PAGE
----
Office – This Ain’t Mad Men 

Q. During your training program, you never told your bosses about your difficult personal life that included some nights spent with your son in a homeless shelter or an Oakland subway station bathroom. Why not?

A. Nobody cares about your personal life and it’s none of their business. You’re there to work and nobody wants to see your sad ass dirty. Everybody’s got their own problems. (From Washington Post interview with Chris Gardner, author of The Pursuit of Happyness)

During his long slog from homelessness to multi-millionaire, Chris Gardner had every reason to complain about his personal life at work. If he didn’t need to, neither do you. The first rule for the gentleman at the office is to keep personal life and your professional life separate. It’s fine to socialize with people from work, but don’t go out of your way to do so. It’s very nice to have your workplace serve as a sanctuary from any problems you may be having in your personal life, and the reverse is also true, but once you start mixing the two your problems from one will follow you into the other.

We’ve all heard the person arriving late with the laborious excuse: “Sorry, I’m late, but little Johnny has the mumps, I had to prep Sara for her SATs, my wife’s mother is in town and I had to make her soy latte, and my dog ate the work I brought home.” This can all be better paraphrased as “Sorry, I’m late. Let’s get to work.”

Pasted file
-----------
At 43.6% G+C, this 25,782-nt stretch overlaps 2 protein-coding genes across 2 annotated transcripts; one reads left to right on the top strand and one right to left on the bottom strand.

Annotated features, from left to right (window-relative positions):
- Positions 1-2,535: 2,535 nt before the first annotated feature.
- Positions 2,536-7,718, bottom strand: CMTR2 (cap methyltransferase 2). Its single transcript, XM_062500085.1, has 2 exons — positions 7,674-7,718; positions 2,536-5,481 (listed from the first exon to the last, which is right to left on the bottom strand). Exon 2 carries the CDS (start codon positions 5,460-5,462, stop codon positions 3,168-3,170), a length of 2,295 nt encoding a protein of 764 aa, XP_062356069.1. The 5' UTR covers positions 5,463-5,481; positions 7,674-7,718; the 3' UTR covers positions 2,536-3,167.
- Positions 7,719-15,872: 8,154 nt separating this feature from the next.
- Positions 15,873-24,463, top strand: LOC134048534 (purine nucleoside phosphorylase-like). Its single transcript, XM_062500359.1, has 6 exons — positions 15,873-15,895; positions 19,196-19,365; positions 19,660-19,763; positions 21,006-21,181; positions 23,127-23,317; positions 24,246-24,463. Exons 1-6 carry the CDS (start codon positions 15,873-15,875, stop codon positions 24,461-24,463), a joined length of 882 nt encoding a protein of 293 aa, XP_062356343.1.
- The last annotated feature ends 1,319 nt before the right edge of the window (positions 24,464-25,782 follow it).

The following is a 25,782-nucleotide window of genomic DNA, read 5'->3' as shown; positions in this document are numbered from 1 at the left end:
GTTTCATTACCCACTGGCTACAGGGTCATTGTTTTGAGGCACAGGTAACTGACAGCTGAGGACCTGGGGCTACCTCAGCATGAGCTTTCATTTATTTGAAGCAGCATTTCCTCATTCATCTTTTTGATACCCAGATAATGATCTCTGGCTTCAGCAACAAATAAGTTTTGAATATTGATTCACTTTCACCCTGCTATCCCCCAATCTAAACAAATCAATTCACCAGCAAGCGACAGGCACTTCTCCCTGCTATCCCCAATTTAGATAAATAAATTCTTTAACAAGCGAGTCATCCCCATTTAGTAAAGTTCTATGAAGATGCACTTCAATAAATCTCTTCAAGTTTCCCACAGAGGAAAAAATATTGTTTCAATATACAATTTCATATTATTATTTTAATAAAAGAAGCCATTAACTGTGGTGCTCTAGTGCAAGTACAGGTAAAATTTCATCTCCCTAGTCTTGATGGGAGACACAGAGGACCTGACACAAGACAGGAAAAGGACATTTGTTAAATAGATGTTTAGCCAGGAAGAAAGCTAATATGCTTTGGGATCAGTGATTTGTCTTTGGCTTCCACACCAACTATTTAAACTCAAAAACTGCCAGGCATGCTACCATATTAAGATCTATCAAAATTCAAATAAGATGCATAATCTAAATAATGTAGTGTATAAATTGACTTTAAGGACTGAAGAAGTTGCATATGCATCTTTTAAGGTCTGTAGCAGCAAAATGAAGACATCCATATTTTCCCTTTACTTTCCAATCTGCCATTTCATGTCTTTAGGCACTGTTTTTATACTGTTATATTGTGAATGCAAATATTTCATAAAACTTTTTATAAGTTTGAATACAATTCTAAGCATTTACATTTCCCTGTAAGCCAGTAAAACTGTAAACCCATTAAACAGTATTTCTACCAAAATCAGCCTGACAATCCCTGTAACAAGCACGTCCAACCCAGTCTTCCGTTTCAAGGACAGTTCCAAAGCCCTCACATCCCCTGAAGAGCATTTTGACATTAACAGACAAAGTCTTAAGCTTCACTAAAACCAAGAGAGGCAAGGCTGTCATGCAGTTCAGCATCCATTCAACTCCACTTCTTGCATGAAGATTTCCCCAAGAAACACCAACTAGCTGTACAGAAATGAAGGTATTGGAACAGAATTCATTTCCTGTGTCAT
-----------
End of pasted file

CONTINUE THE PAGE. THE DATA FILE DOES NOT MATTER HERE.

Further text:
The second basic rule for the office can be summarized as: No kissing up, no talking down. The basic rule of the gentleman is curtsey to all, fawning to none, expressed most eloquently by Confederate President Jefferson Davis:
“Never be haughty to the humble; never be humble to the haughty.”

Everyone from the janitor to the CEO should be treated with curtsey and respect – you should arrive with the same meticulous punctuality for meetings with your subordinates as with your boss.

If you have the sort of boss who requires excessive fawning, you should get a new job and a new boss – really effective managers don’t require subservience, and the smartest ones will resent it. Kissing up to your boss will also engender the contempt of your colleagues – co-workers hate an ass kisser.

Not talking down to subordinates is harder to master. Sometimes it’s hard to distinguish between explaining something clearly and condescension. Perhaps the best rule is the old management maxim to explain the result you seek, and, to the greatest extent possible, let subordinates figure out how best to achieve that result.

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